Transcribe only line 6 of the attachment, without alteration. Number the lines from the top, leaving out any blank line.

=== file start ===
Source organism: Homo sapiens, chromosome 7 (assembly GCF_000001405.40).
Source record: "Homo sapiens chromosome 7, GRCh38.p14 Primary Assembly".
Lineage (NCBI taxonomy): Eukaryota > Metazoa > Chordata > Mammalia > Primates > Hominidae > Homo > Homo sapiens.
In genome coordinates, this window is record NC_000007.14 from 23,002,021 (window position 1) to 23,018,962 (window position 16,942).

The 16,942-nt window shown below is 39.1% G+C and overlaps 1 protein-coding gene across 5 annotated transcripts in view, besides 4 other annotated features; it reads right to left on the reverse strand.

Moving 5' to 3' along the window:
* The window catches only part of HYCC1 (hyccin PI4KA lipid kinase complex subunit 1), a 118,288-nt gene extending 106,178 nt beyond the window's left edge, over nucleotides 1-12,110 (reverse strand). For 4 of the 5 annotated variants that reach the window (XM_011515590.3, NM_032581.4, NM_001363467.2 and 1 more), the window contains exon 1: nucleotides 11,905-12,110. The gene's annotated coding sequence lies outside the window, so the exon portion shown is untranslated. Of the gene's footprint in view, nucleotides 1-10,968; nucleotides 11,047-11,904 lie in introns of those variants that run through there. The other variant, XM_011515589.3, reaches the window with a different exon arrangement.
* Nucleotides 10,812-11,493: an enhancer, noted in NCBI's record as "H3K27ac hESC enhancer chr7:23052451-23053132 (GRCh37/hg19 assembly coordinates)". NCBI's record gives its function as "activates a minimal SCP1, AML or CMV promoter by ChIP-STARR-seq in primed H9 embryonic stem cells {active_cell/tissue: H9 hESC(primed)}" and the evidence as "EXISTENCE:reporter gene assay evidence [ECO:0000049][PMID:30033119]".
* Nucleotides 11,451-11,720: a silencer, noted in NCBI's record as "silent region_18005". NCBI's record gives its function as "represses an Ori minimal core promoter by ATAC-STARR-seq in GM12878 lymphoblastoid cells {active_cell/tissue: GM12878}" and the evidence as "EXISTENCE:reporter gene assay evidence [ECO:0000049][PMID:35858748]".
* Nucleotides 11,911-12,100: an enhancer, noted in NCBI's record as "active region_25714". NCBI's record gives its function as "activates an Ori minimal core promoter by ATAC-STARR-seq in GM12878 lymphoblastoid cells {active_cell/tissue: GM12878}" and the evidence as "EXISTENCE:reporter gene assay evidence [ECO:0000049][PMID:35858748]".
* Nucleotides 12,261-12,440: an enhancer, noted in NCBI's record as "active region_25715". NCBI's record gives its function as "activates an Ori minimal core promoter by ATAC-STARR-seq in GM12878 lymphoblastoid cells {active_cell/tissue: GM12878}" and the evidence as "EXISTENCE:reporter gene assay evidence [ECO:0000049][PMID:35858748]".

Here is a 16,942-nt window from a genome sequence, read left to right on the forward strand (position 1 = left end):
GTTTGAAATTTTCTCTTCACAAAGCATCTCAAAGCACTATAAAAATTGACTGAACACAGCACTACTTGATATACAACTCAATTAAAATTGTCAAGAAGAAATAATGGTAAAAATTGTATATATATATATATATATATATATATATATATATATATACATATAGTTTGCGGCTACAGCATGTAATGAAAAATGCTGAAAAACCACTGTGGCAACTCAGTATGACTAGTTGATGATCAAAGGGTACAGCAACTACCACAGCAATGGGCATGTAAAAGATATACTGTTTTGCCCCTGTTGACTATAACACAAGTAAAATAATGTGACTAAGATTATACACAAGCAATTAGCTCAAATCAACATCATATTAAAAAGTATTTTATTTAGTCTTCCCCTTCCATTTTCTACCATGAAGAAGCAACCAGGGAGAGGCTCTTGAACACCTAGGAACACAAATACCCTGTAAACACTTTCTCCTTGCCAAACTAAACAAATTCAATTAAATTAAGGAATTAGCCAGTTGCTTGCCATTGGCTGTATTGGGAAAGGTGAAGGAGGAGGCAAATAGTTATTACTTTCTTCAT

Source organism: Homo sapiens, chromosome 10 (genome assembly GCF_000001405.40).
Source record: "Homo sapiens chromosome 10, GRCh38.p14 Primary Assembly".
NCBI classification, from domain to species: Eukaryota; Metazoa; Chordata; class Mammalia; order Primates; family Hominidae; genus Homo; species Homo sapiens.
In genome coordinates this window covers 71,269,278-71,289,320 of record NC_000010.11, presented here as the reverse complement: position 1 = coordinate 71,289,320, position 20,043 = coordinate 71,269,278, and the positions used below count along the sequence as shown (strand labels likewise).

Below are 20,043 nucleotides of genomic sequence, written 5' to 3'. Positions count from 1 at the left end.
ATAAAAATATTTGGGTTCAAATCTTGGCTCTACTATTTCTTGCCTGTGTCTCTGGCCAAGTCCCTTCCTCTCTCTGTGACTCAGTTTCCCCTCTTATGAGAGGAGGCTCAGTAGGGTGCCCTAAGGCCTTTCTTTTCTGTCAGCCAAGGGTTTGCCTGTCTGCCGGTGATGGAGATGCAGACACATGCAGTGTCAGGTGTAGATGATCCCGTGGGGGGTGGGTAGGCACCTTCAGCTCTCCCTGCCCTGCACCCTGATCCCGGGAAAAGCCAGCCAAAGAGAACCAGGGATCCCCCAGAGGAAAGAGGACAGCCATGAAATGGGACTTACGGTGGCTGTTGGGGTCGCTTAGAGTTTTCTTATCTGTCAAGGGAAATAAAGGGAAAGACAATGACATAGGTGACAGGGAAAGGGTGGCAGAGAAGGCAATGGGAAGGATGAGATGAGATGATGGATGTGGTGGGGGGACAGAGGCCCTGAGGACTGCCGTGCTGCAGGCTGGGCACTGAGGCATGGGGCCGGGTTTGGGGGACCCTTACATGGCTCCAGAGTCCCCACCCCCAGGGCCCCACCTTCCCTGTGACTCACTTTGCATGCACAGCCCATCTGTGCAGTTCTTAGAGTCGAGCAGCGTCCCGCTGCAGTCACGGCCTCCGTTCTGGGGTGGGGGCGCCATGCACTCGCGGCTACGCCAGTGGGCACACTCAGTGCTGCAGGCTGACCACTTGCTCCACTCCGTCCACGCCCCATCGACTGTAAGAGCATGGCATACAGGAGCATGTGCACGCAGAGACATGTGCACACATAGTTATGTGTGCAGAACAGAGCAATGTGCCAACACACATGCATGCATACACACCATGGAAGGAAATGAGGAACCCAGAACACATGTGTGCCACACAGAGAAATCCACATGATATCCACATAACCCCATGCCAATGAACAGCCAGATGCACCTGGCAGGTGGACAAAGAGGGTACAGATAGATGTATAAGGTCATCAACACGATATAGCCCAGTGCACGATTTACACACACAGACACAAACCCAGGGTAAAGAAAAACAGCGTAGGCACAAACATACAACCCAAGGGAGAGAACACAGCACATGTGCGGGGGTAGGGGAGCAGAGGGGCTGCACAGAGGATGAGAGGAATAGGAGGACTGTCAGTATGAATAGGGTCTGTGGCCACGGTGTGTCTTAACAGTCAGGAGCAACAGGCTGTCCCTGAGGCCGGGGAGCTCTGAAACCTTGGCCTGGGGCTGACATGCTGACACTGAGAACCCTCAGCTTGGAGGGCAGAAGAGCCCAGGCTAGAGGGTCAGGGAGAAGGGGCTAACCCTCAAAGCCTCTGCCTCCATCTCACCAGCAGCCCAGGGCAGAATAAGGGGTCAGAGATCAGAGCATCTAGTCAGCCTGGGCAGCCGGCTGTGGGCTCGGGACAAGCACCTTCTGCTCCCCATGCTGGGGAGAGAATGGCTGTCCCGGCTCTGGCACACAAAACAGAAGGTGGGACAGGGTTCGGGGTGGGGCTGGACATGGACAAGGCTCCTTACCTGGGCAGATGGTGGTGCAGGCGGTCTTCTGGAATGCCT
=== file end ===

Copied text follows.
Moving 5' to 3' along the window: